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Leopard AS1 
Main Battle Tank

Part Two - MBT Variants


Two Leopard AS1 dozer tanks during a rehearsal for a parade in the mid 1980s. Both tanks are from Headquarters Squadron of the 1st Armoured Regiment, and carry the black Leopard head insignia on the turrets. The camouflage is mud over the original German green of the leopards when supplied to Australia. (leodoz04.jpg)


by Paul D. Handel





The introduction of the Leopard AS 1 Main Battle Tank into service with the Royal Australian Armoured Corps in 1977 also saw the purchase of some training aids  and modification kits to allow the attachment of certain engineer devices to the tanks. This article will look at the variations based on the Leopard Main Battle Tank (MBT), and currently in use with the Australian Army.


Driver Training Cabin


In order to gain maximum training benefit from the tanks, three driver training cabins were purchased for use within the Armoured Centre, now known as the Mounted Combat Division.  These cabins replace the standard turret on a main battle tank.  The normal turret is removed and placed on a stand, and this combination can then be used to train commanders, gunners and loaders in turret drills.  In this way, two training aids are obtained for the price of one.  



The Driver Training Cabin comprises a cabin and ballast weight assembly which fits into the turret ring of a standard MBT.  It is a non-rotating unit.  A dummy gun barrel can be fitted to the front of the cabin, to allow drivers to get used to the overhang at the front of the tank.  The ballast weight is provided to allow the normal driving characteristics of an MBT to be maintained. ( This was a problem with the locally constructed Centurion Driver Training tanks – the removal of the turret without replacement of the weight made the chassis rather more lively than the normal tank. ) 

The cabin seats three personnel in comfortable high back seats with harnesses. The instructor sits at the centre front, with one student on each side of him and slightly to the rear.  The instructor has the ability to override the student driver using normal controls for steering braking and acceleration. A repeater instrument panel allows monitoring of the driver’s most important instruments – tachometer, speedometer, etc. 

The cabin is provided with glass panels all around, including two sliding windows. A rear lift - up glass doored hatch allows access to the cabin.  Windscreen wipers are fitted to the front window panel. 

With the Driver Training Turret fitted, the vehicle can still undertake fording operations to allow the student driver to practice the necessary steps required to prepare a tank for water entry.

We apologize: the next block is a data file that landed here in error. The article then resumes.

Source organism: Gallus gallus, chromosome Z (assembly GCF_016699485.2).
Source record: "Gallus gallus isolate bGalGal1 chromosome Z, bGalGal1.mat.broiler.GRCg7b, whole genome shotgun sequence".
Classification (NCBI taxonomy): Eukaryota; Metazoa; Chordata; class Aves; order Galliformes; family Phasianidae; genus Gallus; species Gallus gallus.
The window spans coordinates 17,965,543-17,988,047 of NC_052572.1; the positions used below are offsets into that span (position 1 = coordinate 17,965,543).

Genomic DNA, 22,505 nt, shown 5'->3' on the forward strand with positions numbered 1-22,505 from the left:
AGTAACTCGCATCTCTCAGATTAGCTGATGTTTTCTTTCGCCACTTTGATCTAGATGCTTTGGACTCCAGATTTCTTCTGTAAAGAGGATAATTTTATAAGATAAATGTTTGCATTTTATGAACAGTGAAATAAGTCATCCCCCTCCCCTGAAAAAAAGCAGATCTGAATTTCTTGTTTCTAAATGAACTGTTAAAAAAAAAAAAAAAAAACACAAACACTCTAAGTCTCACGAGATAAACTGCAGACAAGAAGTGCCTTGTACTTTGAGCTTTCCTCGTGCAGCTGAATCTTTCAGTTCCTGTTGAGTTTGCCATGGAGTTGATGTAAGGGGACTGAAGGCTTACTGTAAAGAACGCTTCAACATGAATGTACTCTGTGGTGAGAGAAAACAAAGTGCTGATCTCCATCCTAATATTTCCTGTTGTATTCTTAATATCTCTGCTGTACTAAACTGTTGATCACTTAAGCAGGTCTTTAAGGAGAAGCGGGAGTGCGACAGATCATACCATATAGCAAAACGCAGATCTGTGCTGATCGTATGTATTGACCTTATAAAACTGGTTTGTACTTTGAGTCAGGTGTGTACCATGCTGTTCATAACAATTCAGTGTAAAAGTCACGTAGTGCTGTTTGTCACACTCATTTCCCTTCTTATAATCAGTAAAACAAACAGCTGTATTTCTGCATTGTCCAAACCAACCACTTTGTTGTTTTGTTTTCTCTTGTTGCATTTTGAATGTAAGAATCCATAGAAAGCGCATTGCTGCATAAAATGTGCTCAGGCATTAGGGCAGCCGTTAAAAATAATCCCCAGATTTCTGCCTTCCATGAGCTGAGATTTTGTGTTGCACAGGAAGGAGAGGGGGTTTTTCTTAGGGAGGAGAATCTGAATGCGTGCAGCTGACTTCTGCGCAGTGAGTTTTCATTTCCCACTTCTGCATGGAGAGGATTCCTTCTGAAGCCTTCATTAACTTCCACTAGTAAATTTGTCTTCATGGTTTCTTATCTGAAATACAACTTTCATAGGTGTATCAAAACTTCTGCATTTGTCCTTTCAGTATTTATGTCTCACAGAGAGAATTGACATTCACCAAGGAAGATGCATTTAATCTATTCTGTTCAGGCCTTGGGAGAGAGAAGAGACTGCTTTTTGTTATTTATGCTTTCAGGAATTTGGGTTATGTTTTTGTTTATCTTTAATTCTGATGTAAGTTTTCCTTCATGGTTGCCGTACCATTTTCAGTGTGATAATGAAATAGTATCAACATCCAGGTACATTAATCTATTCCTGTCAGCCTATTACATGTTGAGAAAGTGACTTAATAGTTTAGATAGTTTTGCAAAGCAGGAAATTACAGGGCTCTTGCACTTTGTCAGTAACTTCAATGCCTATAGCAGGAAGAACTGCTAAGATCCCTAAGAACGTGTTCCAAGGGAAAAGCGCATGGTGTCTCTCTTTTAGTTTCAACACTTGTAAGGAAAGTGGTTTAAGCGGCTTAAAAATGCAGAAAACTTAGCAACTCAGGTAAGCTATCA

In Australian service, a tank fitted with this device is known as a “Cab Tank”. Only the Mounted Combat Division uses these units in Australia.  Sometimes the cabins are fitted to MBT Dozer tanks.



Dozer Attachment


The purchase of Leopard AS1 included a dozer attachment for the tank.  This had not been previously provided for Leopards, as the Leopard Armoured Engineer Vehicle, a comprehensively equipped vehicle similar in looks to the Armoured Recovery Vehicle (ARV), was used by most other armies.  The dozer attachment provided a blade, similar to that fitted to the ARV, to be fitted to an MBT with minimal work. Tanks when fitted with the dozer attachment are known as Medium Tank Dozer (MTD). 

The dozer attachment consists of the dozer blade with two push arms, two double-acting hydraulic cylinders and the bearing console  (a steel box-like unit) which has the necessary electrical and hydraulic elements to operate the blade.  The blade’s operation is simply up and down, without angling or other operations.   


The dozer attachment can be fitted to any MBT which has the necessary short rails welded to the lower glacis plate. Originally the electrical power connection was provided by the removal of one of the driver’s periscopes and connecting the power cable to the slave start receptacle box in the driver’s compartment.  With the purchase of mine clearing equipment and special interface kits, the connection is now via an armoured cover and control box assembly mounted on the left front of the upper hull. 

The attachment is fixed to the hull by placing the lower edge into the rails on the lower glacis plate and fixing the bearing console to the hull via the standard tank towing lugs on the upper glacis plate.  An access cover on the bearing console allows the checking of hydraulic oil levels and circuit breakers.  Special headlights are also fitted to the console, the tank’s standard lights being removed. 

The attachment weighs around 2100 kg, and provides a blade width of 3250 mm.  Raising and lowering of the blade takes about 10 seconds in each direction.  The blade has no levelling function, therefore its usefulness depends upon the skill of the operator.  The dozer is normally used for the construction of scrapes for tanks when  in defensive positions, or for the preparation of entry/exit points on rivers, or for assisting the preparation of a suitable location for a bridgelayer tank during gap crossing operations.



Mine Clearance Equipment